And then, the party would commence.  Records were played, of someone’s favorite tunes – that, inevitably, conjured forth special memories.  The words ‘remember when’ rustled through the air like colorful autumn leaves fluttering before the fall.   And immense backyard bonfires were lit, that threatened to burn down the house of the host … but never did.  Instead ‘goings-on’, such as those, were celebrated in hilarious family anecdotes … to be retold, again and again, at future reunions … and funerals.
Those were such good times ... looking back ... extraordinary times.  There was joking and fun.  There was laughter.  There was abiding affection and a sense of belonging – in some which-way – to that strange ‘warts-and-all’ tribe that didn’t have much in common, really … other than – from the youngest to the oldest – we considered ourselves … part of the family. 
Small town Canada … like small towns, everywhere … has changed a lot, since then.  People move away and no one ever goes back.   Many of the leaves from the family tree have fallen … or toss … on far off winds, never to return.  Those wonderful, wonderful ‘get-togethers’, of people who genuinely wanted to spend time with each other … who wanted the best for each other … are gone … long gone … many years now … though my mind casts back to them … often … in my rambles …………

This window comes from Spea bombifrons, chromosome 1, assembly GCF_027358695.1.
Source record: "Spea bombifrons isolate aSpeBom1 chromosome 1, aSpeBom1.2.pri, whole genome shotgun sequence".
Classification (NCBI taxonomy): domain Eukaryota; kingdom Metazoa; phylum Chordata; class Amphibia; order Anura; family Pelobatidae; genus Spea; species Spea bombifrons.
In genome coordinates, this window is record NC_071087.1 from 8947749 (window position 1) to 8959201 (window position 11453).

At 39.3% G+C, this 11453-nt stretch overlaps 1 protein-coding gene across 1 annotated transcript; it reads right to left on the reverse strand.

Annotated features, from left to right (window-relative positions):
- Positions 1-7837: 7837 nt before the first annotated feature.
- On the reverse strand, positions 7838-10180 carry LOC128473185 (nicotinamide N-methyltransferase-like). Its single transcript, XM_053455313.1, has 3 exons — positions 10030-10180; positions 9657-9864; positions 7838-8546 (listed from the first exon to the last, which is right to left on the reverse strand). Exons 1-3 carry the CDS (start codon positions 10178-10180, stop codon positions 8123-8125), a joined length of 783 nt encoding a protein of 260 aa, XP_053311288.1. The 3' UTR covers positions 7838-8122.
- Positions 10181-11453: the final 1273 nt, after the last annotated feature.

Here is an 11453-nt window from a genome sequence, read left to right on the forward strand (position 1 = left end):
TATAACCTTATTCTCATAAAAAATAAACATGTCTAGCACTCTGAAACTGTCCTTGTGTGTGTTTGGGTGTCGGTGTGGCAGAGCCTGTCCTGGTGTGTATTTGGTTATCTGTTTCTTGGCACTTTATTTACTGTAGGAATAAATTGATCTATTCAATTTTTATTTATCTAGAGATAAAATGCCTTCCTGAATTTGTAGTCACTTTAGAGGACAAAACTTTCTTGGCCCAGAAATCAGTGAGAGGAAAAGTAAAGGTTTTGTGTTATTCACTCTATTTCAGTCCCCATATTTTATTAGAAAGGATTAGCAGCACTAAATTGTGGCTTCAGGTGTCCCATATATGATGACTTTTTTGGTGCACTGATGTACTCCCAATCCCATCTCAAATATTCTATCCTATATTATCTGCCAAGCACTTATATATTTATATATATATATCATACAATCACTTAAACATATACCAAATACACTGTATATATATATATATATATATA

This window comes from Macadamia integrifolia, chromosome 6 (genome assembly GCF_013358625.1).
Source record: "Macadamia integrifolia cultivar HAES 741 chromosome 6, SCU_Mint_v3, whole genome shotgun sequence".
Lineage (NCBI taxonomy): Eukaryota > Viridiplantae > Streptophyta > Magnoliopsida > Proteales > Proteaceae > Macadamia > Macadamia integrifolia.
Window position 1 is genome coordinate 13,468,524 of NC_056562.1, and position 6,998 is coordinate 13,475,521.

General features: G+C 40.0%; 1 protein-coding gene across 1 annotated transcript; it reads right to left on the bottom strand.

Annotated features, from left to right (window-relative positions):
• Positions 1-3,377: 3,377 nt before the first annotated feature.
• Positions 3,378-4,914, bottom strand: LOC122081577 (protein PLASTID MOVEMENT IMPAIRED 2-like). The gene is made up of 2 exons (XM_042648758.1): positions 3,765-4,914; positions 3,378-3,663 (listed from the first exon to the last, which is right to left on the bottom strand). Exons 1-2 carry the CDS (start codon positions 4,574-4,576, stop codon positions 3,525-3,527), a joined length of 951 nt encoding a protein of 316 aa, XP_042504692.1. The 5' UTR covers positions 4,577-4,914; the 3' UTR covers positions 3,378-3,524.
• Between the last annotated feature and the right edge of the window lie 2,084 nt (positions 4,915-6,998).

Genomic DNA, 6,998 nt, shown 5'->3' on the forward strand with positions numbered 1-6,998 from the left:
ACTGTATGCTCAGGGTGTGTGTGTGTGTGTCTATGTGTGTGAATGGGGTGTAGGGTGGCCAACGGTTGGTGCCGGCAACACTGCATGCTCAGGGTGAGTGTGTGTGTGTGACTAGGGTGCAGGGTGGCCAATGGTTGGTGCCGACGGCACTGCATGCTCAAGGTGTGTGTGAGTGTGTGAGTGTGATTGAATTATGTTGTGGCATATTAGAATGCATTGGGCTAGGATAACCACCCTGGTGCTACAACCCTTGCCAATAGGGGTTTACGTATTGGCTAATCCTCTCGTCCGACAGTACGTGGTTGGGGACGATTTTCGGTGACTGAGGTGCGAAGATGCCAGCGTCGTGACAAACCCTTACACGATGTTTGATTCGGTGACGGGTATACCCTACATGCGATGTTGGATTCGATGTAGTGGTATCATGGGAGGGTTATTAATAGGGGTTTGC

I linger before
a huge dead tree trunk 
feeling the serenity of acceptance
there ... in what remains
of what once was

note: 'warts and all'  means to reveal something in its totality, and not conceal the less attractive aspects.  The expression is said to have come from Oliver Cromwell’s instructions to his portrait painter to paint him ‘warts and all’ and not in the style of the day, which was to flatter the sitter.

photo:  taken in Lynn Headwaters Park in North Vancouver – P. Bourke
© 2017 Wendy Bourke

Friday, 1 December 2017

burden of ancients

I had expected
I would be more at peace
at this place in my life, for ...
I have sought it
these many years,
in my way

I carry the weighty woes
of this planet,
like a big bass drum,
to the fragile heartbeat
of our earth

to know
what it is, to live …
is to know,
that survival is precarious and hard

perhaps, ancients
are not meant
to find peace
in bearing witness to
failure to exist harmoniously
and with diligence
perhaps, it is part of the price we pay,
for the gift of long life –
the burden of owning
the state of the world
we will leave behind, at passing

“We’re in a giant car heading towards a brick wall and everyone’s arguing over where they’re going to sit. … We have to recall the image of the planet from outer space: a single entity in which air, water, and continents are interconnected. That is our home.” – David Suzuki:  Canadian environmentalist, scientist, and writer.

photo:  Ucluelet's Wild Pacific Trail – B. Bourke

© 2017 Wendy Bourke